Reuters’ Luciana Lopez described Puerto Rico’s entrenched underground economy. Unregulated and–critically–not paying taxes at a time when the Puerto Rican government is terribly short of money, the question of how to deal with this is key.
La Prensa, meanwhile, shared a report suggesting that the Puerto Rican government wants to launch the island as a platform for Spanish investment in the United States and broader Latin America.
From the western mountain town of Lares to the capital San Juan, officials are wrestling with how to bring the underground economy out of the shadows and onto the tax rolls without creating such an onerous financial burden that thousands of small and medium businesses can’t survive.
More than a quarter of the island’s economy is informal, some studies say, from large companies evading taxes to individuals selling items for cash at roadside stands. But estimates vary widely because the activity can be so hard to track.
While not new, the problem has become urgent of late. The government desperately needs to find new revenue to bolster a budget full of holes and turn around an economy now eight years in recession. It is scrambling to avoid a painful debt restructuring some view as almost inevitable.
Last month’s $3.5 billion bond sale bought the island some time, but precious little else, with fundamental worries about its shrinking economy still unsolved.
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The divisions between the government and its people leave policymakers in a damned-if-you-do, damned-if-you-don’t position.
“This is the conundrum for the island,” said Emily Raimes, lead analyst on Puerto Rico for Moody’s Investors Service. “Actions that they can take to help their finances may very well be actions that hurt the economy.”
The Huffington Post‘s Adrian Brito notes that statehood in the United States, by removing many of Puerto Rico’s economic advantages as a self-governing commonwealth, would be an economic catastrophe for the island.
Puerto Rico’s government is pushing a strategic plan to transform the Caribbean island into an “investment bridge” from Spain to the United States and Latin America and is offering fiscal and legal incentives to Spanish investors, Puerto Rican Secretary of Economic Development and Commerce Alberto Baco said in an interview with Efe.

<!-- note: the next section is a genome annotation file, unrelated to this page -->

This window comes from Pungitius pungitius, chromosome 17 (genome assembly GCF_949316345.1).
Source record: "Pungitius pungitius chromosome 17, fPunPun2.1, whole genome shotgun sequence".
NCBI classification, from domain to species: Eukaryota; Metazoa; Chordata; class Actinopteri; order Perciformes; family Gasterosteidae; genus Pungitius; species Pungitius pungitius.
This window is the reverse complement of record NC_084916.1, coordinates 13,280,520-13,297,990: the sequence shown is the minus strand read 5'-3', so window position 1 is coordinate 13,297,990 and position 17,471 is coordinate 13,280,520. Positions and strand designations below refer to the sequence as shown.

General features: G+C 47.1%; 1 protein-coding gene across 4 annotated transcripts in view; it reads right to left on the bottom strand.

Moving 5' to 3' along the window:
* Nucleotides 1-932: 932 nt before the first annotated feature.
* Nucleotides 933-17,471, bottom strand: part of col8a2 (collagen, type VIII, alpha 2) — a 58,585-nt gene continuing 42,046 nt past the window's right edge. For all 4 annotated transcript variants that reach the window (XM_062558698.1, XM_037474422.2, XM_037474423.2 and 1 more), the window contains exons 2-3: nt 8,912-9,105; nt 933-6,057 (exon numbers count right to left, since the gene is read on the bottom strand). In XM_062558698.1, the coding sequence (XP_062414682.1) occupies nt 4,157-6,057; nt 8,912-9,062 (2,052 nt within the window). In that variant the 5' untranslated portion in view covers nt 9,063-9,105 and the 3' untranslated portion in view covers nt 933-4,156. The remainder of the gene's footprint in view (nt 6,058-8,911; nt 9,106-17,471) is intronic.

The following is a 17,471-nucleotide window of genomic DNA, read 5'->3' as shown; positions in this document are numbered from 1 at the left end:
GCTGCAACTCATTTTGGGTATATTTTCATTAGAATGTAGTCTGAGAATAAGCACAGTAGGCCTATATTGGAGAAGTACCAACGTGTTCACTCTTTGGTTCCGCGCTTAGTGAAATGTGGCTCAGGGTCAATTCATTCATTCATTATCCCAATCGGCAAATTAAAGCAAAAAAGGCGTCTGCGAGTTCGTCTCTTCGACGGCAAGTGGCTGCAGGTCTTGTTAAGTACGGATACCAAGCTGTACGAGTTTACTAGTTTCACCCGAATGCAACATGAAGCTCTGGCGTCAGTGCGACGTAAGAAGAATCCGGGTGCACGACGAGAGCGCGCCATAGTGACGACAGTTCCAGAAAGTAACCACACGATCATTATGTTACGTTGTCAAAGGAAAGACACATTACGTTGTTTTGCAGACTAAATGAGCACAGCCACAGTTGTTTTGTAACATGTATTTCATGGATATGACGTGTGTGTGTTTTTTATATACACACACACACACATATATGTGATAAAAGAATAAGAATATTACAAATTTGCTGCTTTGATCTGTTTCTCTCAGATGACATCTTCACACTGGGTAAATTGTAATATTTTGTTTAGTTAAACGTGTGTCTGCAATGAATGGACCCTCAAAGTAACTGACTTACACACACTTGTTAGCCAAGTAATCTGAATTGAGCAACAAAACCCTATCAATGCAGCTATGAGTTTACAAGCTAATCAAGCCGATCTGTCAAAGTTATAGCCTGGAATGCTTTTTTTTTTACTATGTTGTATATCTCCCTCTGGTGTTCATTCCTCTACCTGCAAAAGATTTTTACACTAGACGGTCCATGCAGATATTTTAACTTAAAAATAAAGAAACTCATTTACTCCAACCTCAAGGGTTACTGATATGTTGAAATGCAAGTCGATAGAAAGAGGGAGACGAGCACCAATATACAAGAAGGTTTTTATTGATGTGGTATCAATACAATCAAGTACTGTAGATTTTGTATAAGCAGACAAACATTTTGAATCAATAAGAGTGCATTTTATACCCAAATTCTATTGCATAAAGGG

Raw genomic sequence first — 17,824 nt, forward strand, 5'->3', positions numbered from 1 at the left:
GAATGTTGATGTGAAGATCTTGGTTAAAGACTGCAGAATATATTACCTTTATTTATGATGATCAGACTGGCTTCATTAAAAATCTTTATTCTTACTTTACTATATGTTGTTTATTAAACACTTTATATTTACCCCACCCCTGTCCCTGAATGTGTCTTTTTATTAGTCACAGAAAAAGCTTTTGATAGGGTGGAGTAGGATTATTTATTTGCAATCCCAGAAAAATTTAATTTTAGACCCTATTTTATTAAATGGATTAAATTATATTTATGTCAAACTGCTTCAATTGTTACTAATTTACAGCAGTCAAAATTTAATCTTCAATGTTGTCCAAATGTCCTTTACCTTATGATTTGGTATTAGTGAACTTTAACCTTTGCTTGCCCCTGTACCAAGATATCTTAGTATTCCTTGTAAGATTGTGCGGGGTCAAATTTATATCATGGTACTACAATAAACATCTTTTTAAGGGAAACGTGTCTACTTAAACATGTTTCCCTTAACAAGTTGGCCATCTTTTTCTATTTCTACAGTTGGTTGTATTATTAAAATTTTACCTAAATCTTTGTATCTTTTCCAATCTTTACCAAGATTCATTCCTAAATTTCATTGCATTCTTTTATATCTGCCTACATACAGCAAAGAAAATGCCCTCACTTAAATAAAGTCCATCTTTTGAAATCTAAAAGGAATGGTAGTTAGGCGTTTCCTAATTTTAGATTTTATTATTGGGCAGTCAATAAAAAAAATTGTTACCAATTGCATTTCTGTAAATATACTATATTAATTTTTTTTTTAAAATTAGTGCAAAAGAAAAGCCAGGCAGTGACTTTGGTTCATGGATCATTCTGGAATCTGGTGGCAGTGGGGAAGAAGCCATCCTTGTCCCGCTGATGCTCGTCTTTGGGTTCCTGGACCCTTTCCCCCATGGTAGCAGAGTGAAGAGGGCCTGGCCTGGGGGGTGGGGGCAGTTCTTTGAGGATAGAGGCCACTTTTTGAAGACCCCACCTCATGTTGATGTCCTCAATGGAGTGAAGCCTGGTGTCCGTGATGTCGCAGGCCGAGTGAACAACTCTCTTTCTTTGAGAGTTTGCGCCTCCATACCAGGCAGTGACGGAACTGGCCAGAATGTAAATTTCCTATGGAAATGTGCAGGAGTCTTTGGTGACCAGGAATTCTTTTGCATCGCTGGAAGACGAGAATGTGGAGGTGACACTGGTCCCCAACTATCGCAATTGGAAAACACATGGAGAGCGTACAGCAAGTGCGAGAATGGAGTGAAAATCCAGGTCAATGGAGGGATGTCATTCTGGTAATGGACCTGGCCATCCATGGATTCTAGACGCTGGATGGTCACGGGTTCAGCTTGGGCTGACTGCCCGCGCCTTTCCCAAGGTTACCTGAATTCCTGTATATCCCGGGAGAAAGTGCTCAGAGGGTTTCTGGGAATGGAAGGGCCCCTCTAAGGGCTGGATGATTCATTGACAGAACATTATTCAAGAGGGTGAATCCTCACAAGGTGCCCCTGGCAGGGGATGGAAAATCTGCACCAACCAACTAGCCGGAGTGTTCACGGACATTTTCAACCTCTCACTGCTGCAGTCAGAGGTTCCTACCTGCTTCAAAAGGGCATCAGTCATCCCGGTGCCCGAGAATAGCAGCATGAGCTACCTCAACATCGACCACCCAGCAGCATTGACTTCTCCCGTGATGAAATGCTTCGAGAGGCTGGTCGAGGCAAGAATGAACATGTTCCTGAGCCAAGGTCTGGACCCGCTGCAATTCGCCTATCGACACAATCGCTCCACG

The new administration of Gov. Alejandro Padilla intends to reorient the Puerto Rican economy toward foreign services, mainly in the banking sector, securities, engineering and computer technology, Baco said.
The aim is to internationalize the island’s economy, which is fundamentally based on the manufacturing sector, and create a platform for foreign firms wanting to export their services to North America and for local companies who wish to break into the European market.
Baco, on a visit to Madrid to meet with Spanish businessmen, said that Puerto Rico, which is a U.S. commonwealth but maintains its fiscal independence, will invest up to $300 million in the tourist industry, “specializing in sports, culture and adventure” tourism.
The opening in May of the new Air Europa route between Madrid and San Juan could also increase tourist traffic by some 200 percent, Baco said, adding that Iberia could return to the Puerto Rican market.
According to a new report published by the U.S General Accountability Office (GAO), out of the estimated $5.2 billion in new federal spending Puerto Rico would receive, only a range of $2-4 billion would come back in new revenues for the federal government. However, statehood would mean that every day Puerto Ricans would be saddled with $2.3 billion in new federal taxes that they do not pay today.
The GAO report addressed the adverse impact of statehood on the Island’s finances, stating:
… [a]s a result of statehood, changes to Puerto Rico government spending and revenue could ultimately affect the government’s efforts to maintain a balanced budged… statehood could [therefore] result in reduced Puerto Rico tax revenue. If Puerto Rico’s government wished to maintain pre-statehood tax burdens for individual and corporations, it would need to lower its tax rates, which could reduce tax revenues.
Given Puerto Rico’s recent financial struggles and the government of the Commonwealth’s tough economic reform efforts, cutting almost half of the Island’s budget would be disastrous. GAO also notes that Puerto Rico’s current triple tax-exempt bonds would no longer be exempt from federal taxes, which would make it much harder for the Island to reduce its fiscal woes.
U.S. manufacturers in Puerto Rico, in particular pharmaceutical companies, would also face a higher tax-burden under statehood and the U.S GAO report confirms that many of them would leave. This would put in risk more than 80,000 jobs, plus tens of thousands more government jobs that would be at stake if the local government loses billions in tax revenues under statehood.